FDA Clears Diagnostic Device for Traumatic Brain Injuries
Doctors soon could have an effective, mobile tool for diagnosing traumatic brain injuries (TBI) in patients, using just a disposable headset and a smartphone.
The US Food and Drug Administration (FDA) has cleared for marketing a new multimodal device for assessing TBI in patients. Developed in partnership with the Department of Defense, the Ahead 300 device will be the first commercially available product by its manufacturer, BrainScope.
Featuring the company’s proprietary, patent-protected electroencephalography (EEG) technology, the device uses “sophisticated algorithms and machine learning” to analyze clinically relevant measures in patients, helping doctors to better diagnosis TBI and related trauma, including concussions, according to the company’s press release.1
“The BrainScope platform is a desperately needed addition to the medical provider's clinical armamentarium. With mild TBI as prevalent as it is, an objective easy-to-use point of care device to identify those patients at highest risk of concussion is a critical need,” said Geoffrey Ling, MD, COL, USA (Ret.).
The Ahead 300 device uses a disposable electrode headset that provides a rapid assessment of patients presenting with mild symptoms suggestive of presence of TBI. “In addition to EEG capabilities, the Ahead 300 includes additional assessments providing clinicians with a digitized, streamlined report, delivering a comprehensive and objective panel of results to facilitate their differential diagnosis,” the company wrote.
Over the last decade, concussions have become a prevalent issue in athletics, but athletes are not the only people who suffer from concussions. In 2010, some 2.5 million visits to the emergency department (ED) were related to a TBI alone or in combination with other injuries. Falls have been the leading cause of TBI’s, with 81% of TBI’s in older adults (aged 65 years or older) occurring as the result of a fall. In children (aged 0 to 14 years), falls also are prevalent cause of concussions, associating with over 55% of TBI cases.2
"The Ahead 300 provides the specific capabilities needed today for the clinician to undertake a comprehensive assessment addressing the full spectrum of traumatic brain injury, from structural injuries visible on a CT scan, through mild TBI," said Michael Singer, chief executive officer of BrainScope, in the company’s press release.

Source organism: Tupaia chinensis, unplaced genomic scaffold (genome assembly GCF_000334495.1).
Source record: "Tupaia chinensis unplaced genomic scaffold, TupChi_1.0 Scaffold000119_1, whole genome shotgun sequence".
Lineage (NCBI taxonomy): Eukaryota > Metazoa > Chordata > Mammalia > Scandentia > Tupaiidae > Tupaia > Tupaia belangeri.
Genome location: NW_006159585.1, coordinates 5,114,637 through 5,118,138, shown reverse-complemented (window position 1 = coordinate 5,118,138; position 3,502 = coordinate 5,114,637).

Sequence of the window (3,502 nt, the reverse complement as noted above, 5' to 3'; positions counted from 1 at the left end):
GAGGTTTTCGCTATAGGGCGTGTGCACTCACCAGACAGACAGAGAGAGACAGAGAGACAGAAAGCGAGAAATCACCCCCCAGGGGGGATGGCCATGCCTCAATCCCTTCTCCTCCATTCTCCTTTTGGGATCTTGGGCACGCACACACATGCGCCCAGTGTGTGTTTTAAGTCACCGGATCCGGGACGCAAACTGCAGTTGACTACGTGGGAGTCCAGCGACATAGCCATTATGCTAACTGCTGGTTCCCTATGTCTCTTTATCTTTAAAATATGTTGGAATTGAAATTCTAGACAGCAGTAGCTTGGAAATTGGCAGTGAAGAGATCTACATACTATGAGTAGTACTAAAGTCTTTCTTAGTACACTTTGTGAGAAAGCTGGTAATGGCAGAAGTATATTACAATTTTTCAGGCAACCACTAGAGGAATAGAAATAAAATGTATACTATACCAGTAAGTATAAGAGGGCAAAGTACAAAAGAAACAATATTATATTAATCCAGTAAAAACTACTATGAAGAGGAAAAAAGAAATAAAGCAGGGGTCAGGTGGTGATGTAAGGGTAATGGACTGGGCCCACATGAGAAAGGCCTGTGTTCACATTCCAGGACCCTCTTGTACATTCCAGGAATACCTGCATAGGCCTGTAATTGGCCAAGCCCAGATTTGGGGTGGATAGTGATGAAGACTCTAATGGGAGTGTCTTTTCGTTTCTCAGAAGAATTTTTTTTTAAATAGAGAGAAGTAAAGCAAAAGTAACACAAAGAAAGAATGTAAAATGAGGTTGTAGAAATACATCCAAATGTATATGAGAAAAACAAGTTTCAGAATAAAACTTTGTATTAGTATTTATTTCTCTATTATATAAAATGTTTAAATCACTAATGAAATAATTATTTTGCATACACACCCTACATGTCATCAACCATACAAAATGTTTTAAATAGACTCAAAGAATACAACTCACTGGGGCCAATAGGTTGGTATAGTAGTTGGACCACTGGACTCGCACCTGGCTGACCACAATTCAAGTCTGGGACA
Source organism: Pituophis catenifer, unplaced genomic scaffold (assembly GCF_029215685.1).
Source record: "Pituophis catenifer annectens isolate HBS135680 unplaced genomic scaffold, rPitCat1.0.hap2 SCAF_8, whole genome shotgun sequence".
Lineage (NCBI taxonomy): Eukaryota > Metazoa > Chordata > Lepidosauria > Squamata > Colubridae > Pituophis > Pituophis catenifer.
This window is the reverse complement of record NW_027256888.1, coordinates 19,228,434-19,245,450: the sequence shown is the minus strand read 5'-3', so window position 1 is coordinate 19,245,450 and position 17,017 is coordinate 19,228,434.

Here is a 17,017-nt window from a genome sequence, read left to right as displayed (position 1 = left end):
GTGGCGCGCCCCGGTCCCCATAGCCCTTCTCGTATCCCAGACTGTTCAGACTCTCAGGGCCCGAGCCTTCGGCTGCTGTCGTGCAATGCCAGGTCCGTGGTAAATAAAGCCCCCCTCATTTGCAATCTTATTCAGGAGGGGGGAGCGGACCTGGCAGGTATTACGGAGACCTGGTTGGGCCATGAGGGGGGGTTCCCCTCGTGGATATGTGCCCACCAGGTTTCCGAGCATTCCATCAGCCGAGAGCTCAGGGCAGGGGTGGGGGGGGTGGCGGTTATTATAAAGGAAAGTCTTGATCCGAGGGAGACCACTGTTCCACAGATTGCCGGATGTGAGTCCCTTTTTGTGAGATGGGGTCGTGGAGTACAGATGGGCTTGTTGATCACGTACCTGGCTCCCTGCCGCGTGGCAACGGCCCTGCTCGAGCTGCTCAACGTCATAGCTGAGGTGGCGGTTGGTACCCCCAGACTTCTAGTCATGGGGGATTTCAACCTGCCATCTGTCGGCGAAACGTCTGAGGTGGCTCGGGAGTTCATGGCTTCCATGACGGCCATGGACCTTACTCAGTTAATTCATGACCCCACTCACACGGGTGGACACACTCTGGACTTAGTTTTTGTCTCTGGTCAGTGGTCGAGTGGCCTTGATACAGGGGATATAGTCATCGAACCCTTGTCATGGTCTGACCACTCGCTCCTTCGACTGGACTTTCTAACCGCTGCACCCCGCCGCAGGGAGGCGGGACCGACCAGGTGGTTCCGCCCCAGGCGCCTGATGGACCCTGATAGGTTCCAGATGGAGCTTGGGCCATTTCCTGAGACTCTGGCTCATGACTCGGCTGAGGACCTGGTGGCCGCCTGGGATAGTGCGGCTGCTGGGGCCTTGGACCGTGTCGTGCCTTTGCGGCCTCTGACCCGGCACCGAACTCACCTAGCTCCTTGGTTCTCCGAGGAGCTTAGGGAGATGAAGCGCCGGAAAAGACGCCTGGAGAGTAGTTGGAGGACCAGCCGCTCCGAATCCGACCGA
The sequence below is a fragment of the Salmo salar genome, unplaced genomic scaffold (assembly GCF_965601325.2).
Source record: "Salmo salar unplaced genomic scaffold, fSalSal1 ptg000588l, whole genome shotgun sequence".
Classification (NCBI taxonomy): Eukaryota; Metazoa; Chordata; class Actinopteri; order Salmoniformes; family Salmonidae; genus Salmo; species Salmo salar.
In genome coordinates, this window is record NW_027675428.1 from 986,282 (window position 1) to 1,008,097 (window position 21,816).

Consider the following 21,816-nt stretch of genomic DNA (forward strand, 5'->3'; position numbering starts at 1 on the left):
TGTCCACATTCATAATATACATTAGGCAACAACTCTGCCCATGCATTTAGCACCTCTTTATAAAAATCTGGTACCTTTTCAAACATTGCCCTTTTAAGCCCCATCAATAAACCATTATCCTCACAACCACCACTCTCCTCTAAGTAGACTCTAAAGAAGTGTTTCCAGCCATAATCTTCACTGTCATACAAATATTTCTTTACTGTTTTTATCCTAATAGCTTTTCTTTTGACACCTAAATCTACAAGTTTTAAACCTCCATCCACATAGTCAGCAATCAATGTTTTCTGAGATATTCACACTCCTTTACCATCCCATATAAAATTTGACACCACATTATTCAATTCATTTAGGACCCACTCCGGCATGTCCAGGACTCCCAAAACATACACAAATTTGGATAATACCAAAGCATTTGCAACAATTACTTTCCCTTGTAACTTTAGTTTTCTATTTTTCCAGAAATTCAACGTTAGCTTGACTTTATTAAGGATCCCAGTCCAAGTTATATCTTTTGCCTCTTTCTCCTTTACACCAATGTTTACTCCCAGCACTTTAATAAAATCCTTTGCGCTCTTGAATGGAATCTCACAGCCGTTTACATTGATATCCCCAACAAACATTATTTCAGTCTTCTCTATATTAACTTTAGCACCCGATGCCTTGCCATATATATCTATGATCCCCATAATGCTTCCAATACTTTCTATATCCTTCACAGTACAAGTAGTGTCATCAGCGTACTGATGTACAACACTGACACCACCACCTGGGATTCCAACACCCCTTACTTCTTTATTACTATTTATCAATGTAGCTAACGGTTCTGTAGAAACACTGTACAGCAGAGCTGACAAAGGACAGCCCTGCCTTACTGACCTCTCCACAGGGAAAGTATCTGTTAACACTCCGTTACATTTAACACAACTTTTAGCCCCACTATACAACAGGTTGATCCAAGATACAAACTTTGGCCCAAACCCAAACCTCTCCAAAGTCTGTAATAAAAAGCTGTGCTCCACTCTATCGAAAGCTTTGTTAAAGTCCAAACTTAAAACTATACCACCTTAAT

The Ahead 300 device is also portable and convenient enough to be used in various healthcare settings, including emergency care centers in hospitals, concussion clinics, and various settings of the military healthcare system. Because of the product’s convenient design, practitioners can use the device right at the point of care, which could make it a useful tool for assessing athletes, who are oftentimes the victim of TBI-related injuries on the playing field.
Having the ability to rapidly identify and diagnose patients stricken with a TBI could be a major step forward for reducing morbidity and mortality. Doctors note there has been no clear decrease in mortality related to TBI in the last 2 decades, and there is now a significant need for more standardized epidemiological diagnosing and monitoring of TBI.3
Since 2011, BrainScope has worked in close partnership with Department of Defense, being awarded over 27 million dollars in research contracts to aid in the development of the technology behind the Ahead 300 device. “BrainScope has focused on developing medical technology substantiated by clinical evidence emanating from over 20 clinical studies at 55 clinical sites over the past eight years. Stemming from this substantial clinical work, there is an extensive and growing bibliography of peer-reviewed publications underpinning the BrainScope technology,” the company wrote.
The company now is preparing to commercialize the Ahead 300 device with an expected launch coming in the next few months.